The below article is from the minds at Runner’s World
Louis Zamperini, a 1936 U.S. Olympian at 5000 meters and the subject of the best-selling book Unbroken, has died at age 97 of pneumonia.
Born on January 26, 1917, Zamperini was a top American miler in the vintage era of middle-distance racing before World War II. He then became one of America’s most famous wartime heroes after surviving extreme deprivation on a life raft and in captivity under the Japanese. By the end of his long life his story was renown, thanks to Unbroken, by Laura Hillenbrand, published in 2010. A Hollywood movie based on the book, directed by Angelina Jolie, is scheduled to be released on December 25, 2014.
Zamperini’s older brother Peter, himself an excellent high school runner, and some persuasive girls, first induced him to run track at age 15. It proved an outlet for teenage energies that had previously led him into outbursts of violence and habitual stealing. Part of his problem may have been a sense of being an outsider, as he was born into an immigrant family that moved from New York to Torrance, California, when he was 2, and as a small child he spoke only Italian.
His rapid success as a runner earned him acceptance and esteem. In his last three years at high school he was undefeated, and at age 17 ran a mile in 4:21.3, unofficially a world high school record. When he graduated at the end of 1935, he postponed college, instead training intensively under his brother’s guidance for the 1936 Olympics. He was up against one of the greatest generations of American middle-distance running, with nine men in 1935 and 1936 faster than 4:15 for the mile when the world record was at 4:06.7. Two of them, Glenn Cunningham and Bill Bonthron, were world record breakers, and two new talents, Archie San Romani and Chuck Fenske, were 10 seconds faster than Zamperini.
Wisely, Zamperini opted to go for the 5000, and in the Olympic trials at Randall’s Island, New York, ran a totally unexpected second, in a virtual dead-heat with the favorite, Don Lash. At the Berlin Olympics, inexperienced and overfed, he ran near the back, becoming competitive only on the last lap, which he blazed in a spectacular 56 seconds, cutting through four places to finish eighth in(14:46.8. Chancellor Adolf Hitler asked to meet him, and commented approvingly, “You are the boy with the fast finish.”
In Unbroken, Hillenbrand presents Zamperini’s next four years as a thwarted progress toward what should have been an Olympic gold medal in 1940 and a sub-4:00 mile, but it’s more accurate to say he was well up in the mix in a highly competitive generation. He ran an outstanding NCAA record mile of 4:08.3 in 1938, 1.6 seconds outside Cunningham’s world record, beating Fenske, but lost to Fenske a few days later. Then in a hard-fought AAU championship he was fourth behind Cunningham, Fenske, and San Romani. In three outdoor seasons, he never improved on that 4:08.3. In 1939 he ran several good miles (4:11.2, 4:11.9, 4:13.6) but in the AAU 1500m he only just edged into third, behind new talent Blaine Rideout, and Fenske. He ended 1940, his last season, with a best of 4:11.6, 12th in the world mile rankings and sixth fastest American. The Olympic Games had been canceled.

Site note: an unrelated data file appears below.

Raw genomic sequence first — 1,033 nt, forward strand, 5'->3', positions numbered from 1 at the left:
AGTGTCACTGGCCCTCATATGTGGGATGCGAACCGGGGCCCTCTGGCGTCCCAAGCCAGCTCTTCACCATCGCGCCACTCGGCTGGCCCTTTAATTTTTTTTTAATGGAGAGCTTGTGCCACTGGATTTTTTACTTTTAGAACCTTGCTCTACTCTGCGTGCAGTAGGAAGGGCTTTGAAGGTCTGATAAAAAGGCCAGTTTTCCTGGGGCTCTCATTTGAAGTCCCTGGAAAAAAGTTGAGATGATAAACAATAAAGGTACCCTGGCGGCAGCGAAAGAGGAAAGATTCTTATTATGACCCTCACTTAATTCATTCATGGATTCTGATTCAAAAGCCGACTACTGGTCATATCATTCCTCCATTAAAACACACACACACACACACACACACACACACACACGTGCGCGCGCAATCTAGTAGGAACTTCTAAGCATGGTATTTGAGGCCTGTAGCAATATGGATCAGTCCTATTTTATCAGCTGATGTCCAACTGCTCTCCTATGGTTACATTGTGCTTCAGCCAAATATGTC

Early in 1941, with war raging in Europe and imminent for America, Zamperini joined the Army Air Corps, opted out again, and then was drafted. Trained as a bombsight operator in B-24 Liberator bombers, with Japan controlling most of the Pacific, he was posted in 1942 to the Hawaiian islands. After surviving several risky missions, and a Japanese raid on the base, he was on a search-and-rescue flight in May 1943 when the plane malfunctioned and crashed into the Pacific, killing all but three of the crew.
The next phases of his story are well-known. Only two of the three survived a horrific 46-day journey on a drifting inflatable life raft, harried by sharks, strafed by a Japanese plane, and depleted by starvation and dehydration. Zamperini then had to endure even more horrific sufferings under vicious Japanese prison camp guards. He has published two versions of his memoir Devil at My Heels (1956 and 2003), he was subject of TV documentaries and a “This is your life” TV tribute, and the film rights to his story were bought by Universal Studios as long ago as the 1950s, with Tony Curtis eager to play the lead. It was the success of Hillenbrand’s book, on the New York Times best-seller list for more than 100 weeks, that finally convinced the studio to make the movie.
After the war, tormented by nightmares at night and anti-social conduct by day, he lapsed into alcoholism until saved by the evangelical preacher Billy Graham. He married Cynthia Applewhite in 1946, and they had a daughter and a son.
In his later years, Zamperini was always physically active and mentally alert. He was fit enough and famous enough to carry the Olympic torch for five different Games, the latest at age 80, before the Nagano Winter Games in Japan, when he ran with the torch past the site of the camp where he was imprisoned. Zamperini’s resilience under unspeakable suffering more than earned him every moment of this later heroic acclaim.
There is no question of Zamperini’s outstanding track running talent, however optimistic it is to see him as likely to have run sub-4:00. It seems fitting that a man whose running career was cut short by war, and who then lived through such torment, who was even formally declared to be dead, should finally have passed away quietly, in calm of mind and full of years and honor, as America’s oldest surviving Olympic runner.